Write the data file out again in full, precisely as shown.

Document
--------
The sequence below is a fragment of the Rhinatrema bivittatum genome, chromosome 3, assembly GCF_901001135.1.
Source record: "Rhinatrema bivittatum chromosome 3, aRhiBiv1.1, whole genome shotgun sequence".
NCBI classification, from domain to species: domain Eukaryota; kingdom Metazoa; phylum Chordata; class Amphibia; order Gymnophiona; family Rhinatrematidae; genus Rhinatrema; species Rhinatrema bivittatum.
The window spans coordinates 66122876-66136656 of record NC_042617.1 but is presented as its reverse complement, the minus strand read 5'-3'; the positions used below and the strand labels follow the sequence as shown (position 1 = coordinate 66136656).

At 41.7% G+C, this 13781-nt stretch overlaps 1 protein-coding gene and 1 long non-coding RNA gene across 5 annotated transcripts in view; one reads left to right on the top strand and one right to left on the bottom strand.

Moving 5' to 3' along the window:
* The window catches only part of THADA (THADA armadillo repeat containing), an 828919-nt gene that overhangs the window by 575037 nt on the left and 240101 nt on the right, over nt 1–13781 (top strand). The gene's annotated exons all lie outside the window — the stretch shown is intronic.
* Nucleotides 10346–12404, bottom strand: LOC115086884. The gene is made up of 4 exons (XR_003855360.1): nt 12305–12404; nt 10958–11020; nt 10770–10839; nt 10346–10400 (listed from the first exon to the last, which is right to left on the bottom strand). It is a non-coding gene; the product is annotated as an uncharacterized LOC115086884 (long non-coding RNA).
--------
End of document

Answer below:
The sequence below is a fragment of the Rhinatrema bivittatum genome, chromosome 3, assembly GCF_901001135.1.
Source record: "Rhinatrema bivittatum chromosome 3, aRhiBiv1.1, whole genome shotgun sequence".
NCBI classification, from domain to species: domain Eukaryota; kingdom Metazoa; phylum Chordata; class Amphibia; order Gymnophiona; family Rhinatrematidae; genus Rhinatrema; species Rhinatrema bivittatum.
The window spans coordinates 66122876-66136656 of record NC_042617.1 but is presented as its reverse complement, the minus strand read 5'-3'; the positions used below and the strand labels follow the sequence as shown (position 1 = coordinate 66136656).

At 41.7% G+C, this 13781-nt stretch overlaps 1 protein-coding gene and 1 long non-coding RNA gene across 5 annotated transcripts in view; one reads left to right on the top strand and one right to left on the bottom strand.

Moving 5' to 3' along the window:
* The window catches only part of THADA (THADA armadillo repeat containing), an 828919-nt gene that overhangs the window by 575037 nt on the left and 240101 nt on the right, over nt 1–13781 (top strand). The gene's annotated exons all lie outside the window — the stretch shown is intronic.
* Nucleotides 10346–12404, bottom strand: LOC115086884. The gene is made up of 4 exons (XR_003855360.1): nt 12305–12404; nt 10958–11020; nt 10770–10839; nt 10346–10400 (listed from the first exon to the last, which is right to left on the bottom strand). It is a non-coding gene; the product is annotated as an uncharacterized LOC115086884 (long non-coding RNA).